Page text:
(Dave Mahalovic) Despite no evidence of its effectiveness to prevent disease, public health agencies and the medical community insist that infants and children between the ages of 2 and 12 months require up to four shots of the Pneumococcal Conjugate Vaccine (PCV). Now new research finds a substance in turmeric, curcumin, may outperform the vaccine in providing long lasting protection against potentially deadly lung damage in infants.
Pneumococcal bacteria are the most common cause of bacterial infections in children and a frequent cause of infections in adults. Infection starts in the nose or throat where it may persist for weeks or months. Pneumococcal infections are also the most common complication of seasonal influenza.
Researchers at Los Angeles Biomedical Research Institute at Harbor-UCLA Medical Center (LA BioMed), using disease models, found curcumin provided long-term protection against the damage caused by inadequate lung function.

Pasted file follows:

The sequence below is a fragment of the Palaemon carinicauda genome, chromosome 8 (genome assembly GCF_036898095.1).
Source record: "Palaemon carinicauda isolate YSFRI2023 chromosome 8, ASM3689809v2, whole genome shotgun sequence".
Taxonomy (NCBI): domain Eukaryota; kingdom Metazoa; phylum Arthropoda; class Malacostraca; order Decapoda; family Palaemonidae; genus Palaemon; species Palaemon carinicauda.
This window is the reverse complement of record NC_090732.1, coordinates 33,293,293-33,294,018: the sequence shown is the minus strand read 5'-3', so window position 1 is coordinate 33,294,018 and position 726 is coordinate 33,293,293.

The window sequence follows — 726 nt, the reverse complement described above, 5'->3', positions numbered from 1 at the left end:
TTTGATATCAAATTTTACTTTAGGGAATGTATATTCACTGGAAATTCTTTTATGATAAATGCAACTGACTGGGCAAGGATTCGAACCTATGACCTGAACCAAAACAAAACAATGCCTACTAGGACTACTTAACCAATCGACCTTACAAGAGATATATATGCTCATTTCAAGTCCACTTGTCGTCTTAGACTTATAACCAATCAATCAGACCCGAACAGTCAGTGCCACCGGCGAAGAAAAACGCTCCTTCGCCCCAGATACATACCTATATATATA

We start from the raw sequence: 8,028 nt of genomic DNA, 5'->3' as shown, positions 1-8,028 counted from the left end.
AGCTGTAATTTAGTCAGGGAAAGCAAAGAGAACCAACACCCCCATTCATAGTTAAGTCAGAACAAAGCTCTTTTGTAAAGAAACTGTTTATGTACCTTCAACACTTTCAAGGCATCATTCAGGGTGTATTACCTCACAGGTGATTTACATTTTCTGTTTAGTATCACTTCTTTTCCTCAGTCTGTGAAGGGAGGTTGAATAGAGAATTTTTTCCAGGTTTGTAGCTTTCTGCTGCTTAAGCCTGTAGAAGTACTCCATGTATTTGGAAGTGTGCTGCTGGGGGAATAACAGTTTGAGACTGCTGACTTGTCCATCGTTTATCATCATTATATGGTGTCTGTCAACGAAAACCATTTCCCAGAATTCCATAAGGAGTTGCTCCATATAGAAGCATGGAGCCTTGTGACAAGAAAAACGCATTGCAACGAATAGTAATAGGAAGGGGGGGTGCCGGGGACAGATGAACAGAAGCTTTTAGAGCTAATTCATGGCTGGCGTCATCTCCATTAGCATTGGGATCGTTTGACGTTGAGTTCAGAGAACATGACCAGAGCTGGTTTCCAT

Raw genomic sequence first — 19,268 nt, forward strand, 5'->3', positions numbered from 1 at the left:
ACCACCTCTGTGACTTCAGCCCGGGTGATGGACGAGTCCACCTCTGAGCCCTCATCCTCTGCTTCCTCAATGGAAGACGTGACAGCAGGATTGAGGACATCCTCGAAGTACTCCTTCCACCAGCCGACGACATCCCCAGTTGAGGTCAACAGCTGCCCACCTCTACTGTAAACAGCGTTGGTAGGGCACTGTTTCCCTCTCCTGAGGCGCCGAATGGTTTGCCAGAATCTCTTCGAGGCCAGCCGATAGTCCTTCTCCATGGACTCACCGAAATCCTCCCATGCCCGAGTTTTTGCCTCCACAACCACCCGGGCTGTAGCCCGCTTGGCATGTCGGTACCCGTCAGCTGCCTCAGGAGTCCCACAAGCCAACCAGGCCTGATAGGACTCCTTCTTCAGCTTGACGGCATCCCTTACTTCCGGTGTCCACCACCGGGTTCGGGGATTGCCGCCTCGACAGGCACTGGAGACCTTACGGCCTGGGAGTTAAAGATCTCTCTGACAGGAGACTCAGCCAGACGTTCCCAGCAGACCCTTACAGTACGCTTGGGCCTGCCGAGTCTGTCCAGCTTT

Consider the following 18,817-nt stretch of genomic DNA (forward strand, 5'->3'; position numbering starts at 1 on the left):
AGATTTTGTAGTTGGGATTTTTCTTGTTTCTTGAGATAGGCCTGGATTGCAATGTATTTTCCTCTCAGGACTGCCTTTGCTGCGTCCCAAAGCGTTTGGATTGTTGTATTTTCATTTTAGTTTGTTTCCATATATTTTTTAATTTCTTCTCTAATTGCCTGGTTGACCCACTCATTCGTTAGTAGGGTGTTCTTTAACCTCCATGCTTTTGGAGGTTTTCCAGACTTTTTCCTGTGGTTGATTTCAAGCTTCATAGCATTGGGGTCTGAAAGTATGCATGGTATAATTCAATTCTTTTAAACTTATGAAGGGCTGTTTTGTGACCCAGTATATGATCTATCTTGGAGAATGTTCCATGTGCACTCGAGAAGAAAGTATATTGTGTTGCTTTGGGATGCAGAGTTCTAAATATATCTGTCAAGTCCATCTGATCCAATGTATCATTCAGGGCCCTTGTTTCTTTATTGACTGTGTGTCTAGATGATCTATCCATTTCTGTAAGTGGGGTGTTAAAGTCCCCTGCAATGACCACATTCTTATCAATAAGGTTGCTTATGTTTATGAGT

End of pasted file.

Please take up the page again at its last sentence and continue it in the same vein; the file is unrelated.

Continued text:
Their study, published online by the American Journal of Physiology, Lung Cellular and Molecular Physiology, found curcumin provided protection against bronchopulmonary dysplasia (BDP), a condition characterized by scarring and inflammation, and against hyperoxia, in which too much oxygen enters the body through the lungs.
Virender K. Rehan, MD, the LA BioMed lead researcher who authored the study said this was the first study to discover long-term benefits using curcumin to protect lung function in infants. “Curcumin is known to have potent antioxidant, anti-inflammatory and anti-microbial properties, making it a promising therapy,” Dr. Rehan stated.
BDP is considered to be one of the most common chronic lung diseases of infancy in the U.S. and labeled as a pneumococcal clinical risk group to be targeted with up to four doses of the Pneumococcal conjugate vaccine between the ages of 2 and 12 months. The first shot is usually given when the child is 2 months old. The booster shots are then given at 4 months, 6 months, and 12 to 15 months of age. Physicians are also recommending a child who is between the ages of 24 months and 5 years old should receive 1 or 2 additional doses of this vaccine.